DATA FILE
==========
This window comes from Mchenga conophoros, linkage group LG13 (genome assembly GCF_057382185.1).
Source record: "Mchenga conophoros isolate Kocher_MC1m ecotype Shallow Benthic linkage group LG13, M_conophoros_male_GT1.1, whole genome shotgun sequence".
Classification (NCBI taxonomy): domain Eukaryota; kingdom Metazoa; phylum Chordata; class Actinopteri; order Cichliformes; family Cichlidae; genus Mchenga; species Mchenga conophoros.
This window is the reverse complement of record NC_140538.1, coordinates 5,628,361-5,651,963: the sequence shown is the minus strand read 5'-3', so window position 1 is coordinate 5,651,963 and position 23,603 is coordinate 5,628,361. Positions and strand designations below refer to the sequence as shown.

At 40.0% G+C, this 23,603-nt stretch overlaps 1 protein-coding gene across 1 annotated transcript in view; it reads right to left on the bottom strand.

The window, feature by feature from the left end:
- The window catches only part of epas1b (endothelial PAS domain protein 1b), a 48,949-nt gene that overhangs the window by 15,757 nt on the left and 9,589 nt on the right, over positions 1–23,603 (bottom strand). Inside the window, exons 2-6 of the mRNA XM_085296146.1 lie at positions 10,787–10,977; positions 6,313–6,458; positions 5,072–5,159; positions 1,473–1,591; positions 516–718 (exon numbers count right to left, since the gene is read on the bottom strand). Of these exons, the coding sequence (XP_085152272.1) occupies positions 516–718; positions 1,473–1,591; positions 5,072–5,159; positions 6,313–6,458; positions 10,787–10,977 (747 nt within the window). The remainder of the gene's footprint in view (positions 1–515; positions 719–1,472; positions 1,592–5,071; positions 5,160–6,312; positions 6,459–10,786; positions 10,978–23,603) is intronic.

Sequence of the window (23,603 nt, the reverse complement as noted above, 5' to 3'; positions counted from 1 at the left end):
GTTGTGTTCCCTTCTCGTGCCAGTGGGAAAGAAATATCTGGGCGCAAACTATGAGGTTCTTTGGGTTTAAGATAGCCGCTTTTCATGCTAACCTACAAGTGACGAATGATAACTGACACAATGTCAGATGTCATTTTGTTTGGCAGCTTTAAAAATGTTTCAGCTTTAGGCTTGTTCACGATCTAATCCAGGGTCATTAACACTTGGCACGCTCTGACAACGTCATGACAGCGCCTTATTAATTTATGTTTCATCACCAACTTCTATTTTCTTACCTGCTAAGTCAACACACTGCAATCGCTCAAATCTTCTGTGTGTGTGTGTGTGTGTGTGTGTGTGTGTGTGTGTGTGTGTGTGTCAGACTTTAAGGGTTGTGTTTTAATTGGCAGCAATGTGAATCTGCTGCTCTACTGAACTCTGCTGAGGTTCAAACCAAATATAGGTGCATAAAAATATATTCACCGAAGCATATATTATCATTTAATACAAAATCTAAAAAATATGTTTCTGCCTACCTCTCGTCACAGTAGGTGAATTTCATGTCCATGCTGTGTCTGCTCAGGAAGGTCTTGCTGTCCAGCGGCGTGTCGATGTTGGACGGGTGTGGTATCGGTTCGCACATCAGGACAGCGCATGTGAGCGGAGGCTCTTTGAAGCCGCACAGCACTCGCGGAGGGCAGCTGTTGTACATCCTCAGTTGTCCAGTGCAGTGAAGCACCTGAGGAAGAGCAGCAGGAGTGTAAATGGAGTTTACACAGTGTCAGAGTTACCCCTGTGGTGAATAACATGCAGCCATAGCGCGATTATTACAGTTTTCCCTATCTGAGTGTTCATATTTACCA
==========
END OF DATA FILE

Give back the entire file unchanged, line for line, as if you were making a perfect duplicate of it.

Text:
This window comes from Mchenga conophoros, linkage group LG13 (genome assembly GCF_057382185.1).
Source record: "Mchenga conophoros isolate Kocher_MC1m ecotype Shallow Benthic linkage group LG13, M_conophoros_male_GT1.1, whole genome shotgun sequence".
Classification (NCBI taxonomy): domain Eukaryota; kingdom Metazoa; phylum Chordata; class Actinopteri; order Cichliformes; family Cichlidae; genus Mchenga; species Mchenga conophoros.
This window is the reverse complement of record NC_140538.1, coordinates 5,628,361-5,651,963: the sequence shown is the minus strand read 5'-3', so window position 1 is coordinate 5,651,963 and position 23,603 is coordinate 5,628,361. Positions and strand designations below refer to the sequence as shown.

At 40.0% G+C, this 23,603-nt stretch overlaps 1 protein-coding gene across 1 annotated transcript in view; it reads right to left on the bottom strand.

The window, feature by feature from the left end:
- The window catches only part of epas1b (endothelial PAS domain protein 1b), a 48,949-nt gene that overhangs the window by 15,757 nt on the left and 9,589 nt on the right, over positions 1–23,603 (bottom strand). Inside the window, exons 2-6 of the mRNA XM_085296146.1 lie at positions 10,787–10,977; positions 6,313–6,458; positions 5,072–5,159; positions 1,473–1,591; positions 516–718 (exon numbers count right to left, since the gene is read on the bottom strand). Of these exons, the coding sequence (XP_085152272.1) occupies positions 516–718; positions 1,473–1,591; positions 5,072–5,159; positions 6,313–6,458; positions 10,787–10,977 (747 nt within the window). The remainder of the gene's footprint in view (positions 1–515; positions 719–1,472; positions 1,592–5,071; positions 5,160–6,312; positions 6,459–10,786; positions 10,978–23,603) is intronic.

Sequence of the window (23,603 nt, the reverse complement as noted above, 5' to 3'; positions counted from 1 at the left end):
GTTGTGTTCCCTTCTCGTGCCAGTGGGAAAGAAATATCTGGGCGCAAACTATGAGGTTCTTTGGGTTTAAGATAGCCGCTTTTCATGCTAACCTACAAGTGACGAATGATAACTGACACAATGTCAGATGTCATTTTGTTTGGCAGCTTTAAAAATGTTTCAGCTTTAGGCTTGTTCACGATCTAATCCAGGGTCATTAACACTTGGCACGCTCTGACAACGTCATGACAGCGCCTTATTAATTTATGTTTCATCACCAACTTCTATTTTCTTACCTGCTAAGTCAACACACTGCAATCGCTCAAATCTTCTGTGTGTGTGTGTGTGTGTGTGTGTGTGTGTGTGTGTGTGTGTGTGTCAGACTTTAAGGGTTGTGTTTTAATTGGCAGCAATGTGAATCTGCTGCTCTACTGAACTCTGCTGAGGTTCAAACCAAATATAGGTGCATAAAAATATATTCACCGAAGCATATATTATCATTTAATACAAAATCTAAAAAATATGTTTCTGCCTACCTCTCGTCACAGTAGGTGAATTTCATGTCCATGCTGTGTCTGCTCAGGAAGGTCTTGCTGTCCAGCGGCGTGTCGATGTTGGACGGGTGTGGTATCGGTTCGCACATCAGGACAGCGCATGTGAGCGGAGGCTCTTTGAAGCCGCACAGCACTCGCGGAGGGCAGCTGTTGTACATCCTCAGTTGTCCAGTGCAGTGAAGCACCTGAGGAAGAGCAGCAGGAGTGTAAATGGAGTTTACACAGTGTCAGAGTTACCCCTGTGGTGAATAACATGCAGCCATAGCGCGATTATTACAGTTTTCCCTATCTGAGTGTTCATATTTACCA